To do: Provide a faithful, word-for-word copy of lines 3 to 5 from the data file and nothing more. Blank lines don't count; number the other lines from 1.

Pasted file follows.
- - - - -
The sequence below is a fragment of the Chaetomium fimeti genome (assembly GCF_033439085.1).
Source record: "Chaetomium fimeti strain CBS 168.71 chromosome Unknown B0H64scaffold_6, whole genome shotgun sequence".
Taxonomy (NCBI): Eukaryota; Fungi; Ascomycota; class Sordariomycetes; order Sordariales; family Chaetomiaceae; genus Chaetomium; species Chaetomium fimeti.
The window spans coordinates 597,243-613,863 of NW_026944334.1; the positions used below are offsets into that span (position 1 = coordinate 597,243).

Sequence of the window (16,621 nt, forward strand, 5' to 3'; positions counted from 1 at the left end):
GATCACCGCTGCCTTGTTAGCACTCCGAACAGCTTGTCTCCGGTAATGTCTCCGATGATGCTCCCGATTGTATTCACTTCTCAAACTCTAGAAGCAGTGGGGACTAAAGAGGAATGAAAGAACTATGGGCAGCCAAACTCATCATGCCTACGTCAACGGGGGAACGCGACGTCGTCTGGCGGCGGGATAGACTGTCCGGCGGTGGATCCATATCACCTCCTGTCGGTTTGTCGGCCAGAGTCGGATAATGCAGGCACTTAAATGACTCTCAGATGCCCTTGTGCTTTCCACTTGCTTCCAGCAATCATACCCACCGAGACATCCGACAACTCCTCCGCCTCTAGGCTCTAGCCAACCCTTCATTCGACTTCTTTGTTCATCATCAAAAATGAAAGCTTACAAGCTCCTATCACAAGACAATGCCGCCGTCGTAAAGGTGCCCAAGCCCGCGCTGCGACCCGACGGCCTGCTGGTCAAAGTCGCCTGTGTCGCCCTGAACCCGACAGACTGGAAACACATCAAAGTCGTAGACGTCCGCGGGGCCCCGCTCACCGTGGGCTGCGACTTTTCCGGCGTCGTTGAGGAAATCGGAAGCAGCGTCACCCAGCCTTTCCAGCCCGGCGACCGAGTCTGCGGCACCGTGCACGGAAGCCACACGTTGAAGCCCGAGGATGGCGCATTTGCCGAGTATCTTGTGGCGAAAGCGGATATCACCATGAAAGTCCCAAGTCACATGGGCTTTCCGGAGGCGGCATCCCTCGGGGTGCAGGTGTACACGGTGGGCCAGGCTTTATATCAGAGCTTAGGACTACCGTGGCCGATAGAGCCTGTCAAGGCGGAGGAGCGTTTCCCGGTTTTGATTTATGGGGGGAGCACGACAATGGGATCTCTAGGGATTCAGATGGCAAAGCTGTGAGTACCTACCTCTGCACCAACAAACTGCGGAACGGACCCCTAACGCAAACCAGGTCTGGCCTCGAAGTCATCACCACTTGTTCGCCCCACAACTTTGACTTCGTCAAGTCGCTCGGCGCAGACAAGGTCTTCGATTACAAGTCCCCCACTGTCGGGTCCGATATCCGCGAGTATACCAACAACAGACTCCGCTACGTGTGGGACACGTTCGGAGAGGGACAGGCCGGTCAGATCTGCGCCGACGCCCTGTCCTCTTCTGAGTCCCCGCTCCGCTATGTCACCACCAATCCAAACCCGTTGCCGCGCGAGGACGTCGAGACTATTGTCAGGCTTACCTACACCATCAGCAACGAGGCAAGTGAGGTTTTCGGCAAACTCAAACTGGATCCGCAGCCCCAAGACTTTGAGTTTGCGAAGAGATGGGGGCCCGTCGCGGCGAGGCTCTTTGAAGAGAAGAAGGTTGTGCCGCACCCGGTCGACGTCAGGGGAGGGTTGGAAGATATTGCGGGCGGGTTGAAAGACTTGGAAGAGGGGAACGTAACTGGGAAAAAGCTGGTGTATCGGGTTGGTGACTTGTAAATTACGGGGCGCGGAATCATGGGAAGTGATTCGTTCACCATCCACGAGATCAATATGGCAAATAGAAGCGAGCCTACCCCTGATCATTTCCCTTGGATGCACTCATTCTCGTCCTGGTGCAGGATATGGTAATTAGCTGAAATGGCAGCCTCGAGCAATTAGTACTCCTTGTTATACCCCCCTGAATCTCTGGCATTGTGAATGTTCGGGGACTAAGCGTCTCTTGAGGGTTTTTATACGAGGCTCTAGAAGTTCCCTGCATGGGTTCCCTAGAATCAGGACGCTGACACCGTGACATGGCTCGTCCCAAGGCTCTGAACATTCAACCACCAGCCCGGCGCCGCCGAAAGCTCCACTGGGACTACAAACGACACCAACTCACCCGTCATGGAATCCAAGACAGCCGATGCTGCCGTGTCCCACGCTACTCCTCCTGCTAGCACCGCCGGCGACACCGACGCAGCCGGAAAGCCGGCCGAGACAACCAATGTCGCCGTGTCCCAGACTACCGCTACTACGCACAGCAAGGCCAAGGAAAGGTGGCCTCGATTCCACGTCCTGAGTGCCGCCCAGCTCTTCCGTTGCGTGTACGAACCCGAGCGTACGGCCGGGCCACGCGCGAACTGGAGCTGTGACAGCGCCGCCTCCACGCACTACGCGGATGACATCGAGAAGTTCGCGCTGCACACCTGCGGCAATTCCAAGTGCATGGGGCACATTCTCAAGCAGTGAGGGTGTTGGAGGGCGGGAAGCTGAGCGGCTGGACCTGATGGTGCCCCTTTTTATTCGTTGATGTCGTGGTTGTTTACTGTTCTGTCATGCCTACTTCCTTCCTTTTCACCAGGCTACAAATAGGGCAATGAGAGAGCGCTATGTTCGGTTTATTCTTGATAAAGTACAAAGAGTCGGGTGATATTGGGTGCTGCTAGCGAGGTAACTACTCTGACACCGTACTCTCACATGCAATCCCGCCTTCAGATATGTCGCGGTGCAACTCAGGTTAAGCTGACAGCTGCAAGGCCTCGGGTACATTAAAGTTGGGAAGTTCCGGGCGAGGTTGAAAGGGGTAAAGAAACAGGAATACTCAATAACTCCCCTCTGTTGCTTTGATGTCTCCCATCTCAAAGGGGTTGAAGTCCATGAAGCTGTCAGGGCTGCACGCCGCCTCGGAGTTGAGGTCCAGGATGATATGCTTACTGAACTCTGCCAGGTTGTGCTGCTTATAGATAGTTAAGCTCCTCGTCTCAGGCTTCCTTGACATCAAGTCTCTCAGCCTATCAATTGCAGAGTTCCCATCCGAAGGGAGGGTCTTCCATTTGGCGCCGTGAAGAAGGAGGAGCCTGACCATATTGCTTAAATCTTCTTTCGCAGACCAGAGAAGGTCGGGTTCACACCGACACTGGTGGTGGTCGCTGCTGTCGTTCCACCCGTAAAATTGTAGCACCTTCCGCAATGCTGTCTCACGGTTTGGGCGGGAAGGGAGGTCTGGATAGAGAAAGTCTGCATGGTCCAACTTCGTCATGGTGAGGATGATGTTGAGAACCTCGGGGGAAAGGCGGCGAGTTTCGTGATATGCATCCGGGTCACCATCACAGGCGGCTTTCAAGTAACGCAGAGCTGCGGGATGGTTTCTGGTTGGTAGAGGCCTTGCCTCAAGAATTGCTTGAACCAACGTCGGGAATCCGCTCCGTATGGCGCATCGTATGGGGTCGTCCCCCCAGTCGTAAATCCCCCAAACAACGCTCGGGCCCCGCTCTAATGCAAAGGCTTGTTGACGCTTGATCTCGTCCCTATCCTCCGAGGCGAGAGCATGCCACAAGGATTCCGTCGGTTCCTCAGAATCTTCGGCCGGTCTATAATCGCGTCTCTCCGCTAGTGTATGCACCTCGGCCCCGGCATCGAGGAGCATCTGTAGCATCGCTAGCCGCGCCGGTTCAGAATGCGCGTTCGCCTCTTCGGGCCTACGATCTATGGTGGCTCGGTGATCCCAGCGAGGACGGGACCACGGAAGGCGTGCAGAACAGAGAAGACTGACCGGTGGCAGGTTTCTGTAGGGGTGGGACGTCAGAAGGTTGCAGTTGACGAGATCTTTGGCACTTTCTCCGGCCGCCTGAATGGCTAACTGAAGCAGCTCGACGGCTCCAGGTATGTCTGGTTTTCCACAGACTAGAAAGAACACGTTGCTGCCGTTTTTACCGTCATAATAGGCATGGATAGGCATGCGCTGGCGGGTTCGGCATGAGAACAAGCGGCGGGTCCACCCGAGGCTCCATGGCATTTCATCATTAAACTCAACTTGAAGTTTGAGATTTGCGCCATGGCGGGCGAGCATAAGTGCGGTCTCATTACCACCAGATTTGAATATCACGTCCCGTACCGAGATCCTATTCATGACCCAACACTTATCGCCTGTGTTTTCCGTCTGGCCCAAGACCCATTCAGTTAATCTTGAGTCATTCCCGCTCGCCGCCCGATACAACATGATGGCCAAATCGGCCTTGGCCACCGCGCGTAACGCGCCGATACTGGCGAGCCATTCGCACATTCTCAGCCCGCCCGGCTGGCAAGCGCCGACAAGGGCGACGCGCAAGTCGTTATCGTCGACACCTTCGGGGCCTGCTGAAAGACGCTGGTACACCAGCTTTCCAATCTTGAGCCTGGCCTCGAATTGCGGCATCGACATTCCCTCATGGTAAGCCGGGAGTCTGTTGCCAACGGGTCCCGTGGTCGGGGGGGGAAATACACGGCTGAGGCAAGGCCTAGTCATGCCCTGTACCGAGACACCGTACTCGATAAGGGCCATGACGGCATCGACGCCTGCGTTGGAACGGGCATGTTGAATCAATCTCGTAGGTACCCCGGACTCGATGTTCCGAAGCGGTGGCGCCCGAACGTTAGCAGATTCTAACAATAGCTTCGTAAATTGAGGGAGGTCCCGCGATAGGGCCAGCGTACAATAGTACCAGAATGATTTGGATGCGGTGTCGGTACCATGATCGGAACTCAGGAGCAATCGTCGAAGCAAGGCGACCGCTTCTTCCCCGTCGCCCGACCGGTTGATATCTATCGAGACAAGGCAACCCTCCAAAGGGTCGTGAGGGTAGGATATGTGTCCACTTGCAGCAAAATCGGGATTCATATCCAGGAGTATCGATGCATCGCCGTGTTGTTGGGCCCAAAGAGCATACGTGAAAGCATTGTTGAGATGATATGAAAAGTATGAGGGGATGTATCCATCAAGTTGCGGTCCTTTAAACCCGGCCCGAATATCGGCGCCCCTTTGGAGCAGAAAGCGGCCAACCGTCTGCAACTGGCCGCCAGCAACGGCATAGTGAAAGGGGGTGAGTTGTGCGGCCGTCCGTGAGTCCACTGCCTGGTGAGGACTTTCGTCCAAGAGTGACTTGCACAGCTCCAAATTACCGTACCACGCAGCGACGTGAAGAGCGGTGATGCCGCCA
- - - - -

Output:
Taxonomy (NCBI): Eukaryota; Fungi; Ascomycota; class Sordariomycetes; order Sordariales; family Chaetomiaceae; genus Chaetomium; species Chaetomium fimeti.
The window spans coordinates 597,243-613,863 of NW_026944334.1; the positions used below are offsets into that span (position 1 = coordinate 597,243).

Sequence of the window (16,621 nt, forward strand, 5' to 3'; positions counted from 1 at the left end):